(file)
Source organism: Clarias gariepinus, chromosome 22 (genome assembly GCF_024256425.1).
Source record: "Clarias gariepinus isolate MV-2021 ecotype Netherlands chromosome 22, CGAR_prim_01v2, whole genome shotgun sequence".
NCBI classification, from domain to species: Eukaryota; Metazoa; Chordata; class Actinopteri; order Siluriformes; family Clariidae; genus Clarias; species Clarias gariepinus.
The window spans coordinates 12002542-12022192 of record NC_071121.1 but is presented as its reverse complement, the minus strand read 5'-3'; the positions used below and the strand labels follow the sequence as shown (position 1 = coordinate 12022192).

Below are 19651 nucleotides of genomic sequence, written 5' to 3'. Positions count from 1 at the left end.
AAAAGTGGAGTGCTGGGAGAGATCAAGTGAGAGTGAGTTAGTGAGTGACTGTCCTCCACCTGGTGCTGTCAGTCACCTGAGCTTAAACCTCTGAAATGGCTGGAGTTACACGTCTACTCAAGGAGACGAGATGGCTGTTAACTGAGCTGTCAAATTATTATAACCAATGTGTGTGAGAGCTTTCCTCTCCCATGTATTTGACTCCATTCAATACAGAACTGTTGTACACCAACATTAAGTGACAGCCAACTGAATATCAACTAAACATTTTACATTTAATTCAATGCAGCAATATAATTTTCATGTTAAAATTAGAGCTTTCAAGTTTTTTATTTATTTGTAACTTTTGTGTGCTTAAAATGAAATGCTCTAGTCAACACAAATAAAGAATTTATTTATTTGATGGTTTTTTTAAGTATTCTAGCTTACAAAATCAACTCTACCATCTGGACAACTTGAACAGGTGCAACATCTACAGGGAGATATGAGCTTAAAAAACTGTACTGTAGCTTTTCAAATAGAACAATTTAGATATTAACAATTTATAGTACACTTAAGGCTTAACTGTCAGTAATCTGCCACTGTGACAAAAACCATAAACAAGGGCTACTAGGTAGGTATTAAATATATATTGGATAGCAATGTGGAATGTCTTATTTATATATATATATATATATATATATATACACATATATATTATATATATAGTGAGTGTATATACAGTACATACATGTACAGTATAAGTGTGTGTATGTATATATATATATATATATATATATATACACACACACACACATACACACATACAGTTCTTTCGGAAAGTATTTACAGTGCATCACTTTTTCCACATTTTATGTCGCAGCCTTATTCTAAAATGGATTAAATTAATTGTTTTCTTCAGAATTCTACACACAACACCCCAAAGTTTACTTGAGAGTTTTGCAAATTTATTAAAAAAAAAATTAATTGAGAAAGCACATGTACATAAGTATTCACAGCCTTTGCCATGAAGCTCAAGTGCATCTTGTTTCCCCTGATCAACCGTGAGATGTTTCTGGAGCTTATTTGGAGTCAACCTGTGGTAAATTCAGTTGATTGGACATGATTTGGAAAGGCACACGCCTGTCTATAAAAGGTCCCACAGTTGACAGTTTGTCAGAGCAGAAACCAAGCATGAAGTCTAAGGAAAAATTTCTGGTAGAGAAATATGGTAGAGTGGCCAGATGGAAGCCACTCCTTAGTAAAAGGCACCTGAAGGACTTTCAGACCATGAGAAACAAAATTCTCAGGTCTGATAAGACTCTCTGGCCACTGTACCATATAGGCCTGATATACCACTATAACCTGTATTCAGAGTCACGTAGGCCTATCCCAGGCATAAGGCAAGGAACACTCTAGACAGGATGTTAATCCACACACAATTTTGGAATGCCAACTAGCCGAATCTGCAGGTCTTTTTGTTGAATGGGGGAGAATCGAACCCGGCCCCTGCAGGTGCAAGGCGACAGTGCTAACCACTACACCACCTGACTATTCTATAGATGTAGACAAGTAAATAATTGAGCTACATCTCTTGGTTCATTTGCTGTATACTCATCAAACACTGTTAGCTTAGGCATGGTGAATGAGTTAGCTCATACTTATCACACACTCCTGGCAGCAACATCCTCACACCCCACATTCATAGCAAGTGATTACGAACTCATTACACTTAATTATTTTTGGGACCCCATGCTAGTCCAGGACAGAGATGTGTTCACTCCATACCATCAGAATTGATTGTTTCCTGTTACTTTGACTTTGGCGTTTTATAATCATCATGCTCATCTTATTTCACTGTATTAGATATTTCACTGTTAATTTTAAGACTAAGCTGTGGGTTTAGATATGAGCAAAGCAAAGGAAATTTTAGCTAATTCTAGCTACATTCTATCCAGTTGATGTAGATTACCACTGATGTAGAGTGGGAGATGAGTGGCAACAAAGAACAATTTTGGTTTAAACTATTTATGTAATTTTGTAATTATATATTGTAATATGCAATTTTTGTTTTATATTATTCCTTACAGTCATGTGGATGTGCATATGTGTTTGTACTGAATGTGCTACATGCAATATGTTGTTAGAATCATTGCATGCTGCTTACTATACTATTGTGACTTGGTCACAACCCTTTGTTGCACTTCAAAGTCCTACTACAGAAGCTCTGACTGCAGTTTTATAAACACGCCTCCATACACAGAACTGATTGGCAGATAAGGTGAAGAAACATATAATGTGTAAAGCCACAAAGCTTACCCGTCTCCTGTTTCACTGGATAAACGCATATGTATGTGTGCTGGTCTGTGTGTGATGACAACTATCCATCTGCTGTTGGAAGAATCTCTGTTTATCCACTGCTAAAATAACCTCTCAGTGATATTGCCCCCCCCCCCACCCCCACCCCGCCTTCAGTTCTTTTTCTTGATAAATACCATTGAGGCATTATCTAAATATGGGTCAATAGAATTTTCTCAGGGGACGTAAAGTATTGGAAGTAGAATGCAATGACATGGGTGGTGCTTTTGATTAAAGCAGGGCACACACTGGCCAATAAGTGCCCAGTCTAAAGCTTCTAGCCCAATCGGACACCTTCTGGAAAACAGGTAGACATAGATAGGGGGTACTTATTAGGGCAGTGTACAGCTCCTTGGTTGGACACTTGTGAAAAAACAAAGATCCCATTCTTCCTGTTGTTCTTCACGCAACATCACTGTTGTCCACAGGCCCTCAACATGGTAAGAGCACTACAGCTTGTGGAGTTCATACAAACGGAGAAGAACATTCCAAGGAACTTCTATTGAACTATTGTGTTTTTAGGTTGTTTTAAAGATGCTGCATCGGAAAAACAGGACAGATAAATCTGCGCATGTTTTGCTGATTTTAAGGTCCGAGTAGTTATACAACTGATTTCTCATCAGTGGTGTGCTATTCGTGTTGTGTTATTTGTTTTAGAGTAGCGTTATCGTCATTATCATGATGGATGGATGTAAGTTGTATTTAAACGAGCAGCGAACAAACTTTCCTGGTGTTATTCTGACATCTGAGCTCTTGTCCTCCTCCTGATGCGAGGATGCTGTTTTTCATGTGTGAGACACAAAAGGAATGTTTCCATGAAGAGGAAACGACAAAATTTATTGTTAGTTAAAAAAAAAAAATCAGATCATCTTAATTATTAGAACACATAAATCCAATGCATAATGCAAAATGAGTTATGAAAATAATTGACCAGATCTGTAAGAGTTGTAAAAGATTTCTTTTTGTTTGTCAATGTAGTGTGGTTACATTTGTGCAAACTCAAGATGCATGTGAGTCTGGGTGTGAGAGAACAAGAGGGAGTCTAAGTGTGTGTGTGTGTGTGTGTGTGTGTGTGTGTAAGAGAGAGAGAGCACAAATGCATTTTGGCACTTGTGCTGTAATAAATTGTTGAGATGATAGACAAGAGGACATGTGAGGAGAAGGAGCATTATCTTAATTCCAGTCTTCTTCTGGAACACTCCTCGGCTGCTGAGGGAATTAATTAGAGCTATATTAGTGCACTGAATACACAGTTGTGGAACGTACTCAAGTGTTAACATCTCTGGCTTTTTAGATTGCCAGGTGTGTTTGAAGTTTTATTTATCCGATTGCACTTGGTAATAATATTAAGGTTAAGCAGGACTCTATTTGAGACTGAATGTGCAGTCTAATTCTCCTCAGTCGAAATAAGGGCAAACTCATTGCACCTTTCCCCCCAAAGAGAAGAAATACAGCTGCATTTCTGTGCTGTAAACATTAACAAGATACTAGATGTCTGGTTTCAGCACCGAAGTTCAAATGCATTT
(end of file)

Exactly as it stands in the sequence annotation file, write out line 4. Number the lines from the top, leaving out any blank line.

The window spans coordinates 12002542-12022192 of record NC_071121.1 but is presented as its reverse complement, the minus strand read 5'-3'; the positions used below and the strand labels follow the sequence as shown (position 1 = coordinate 12022192).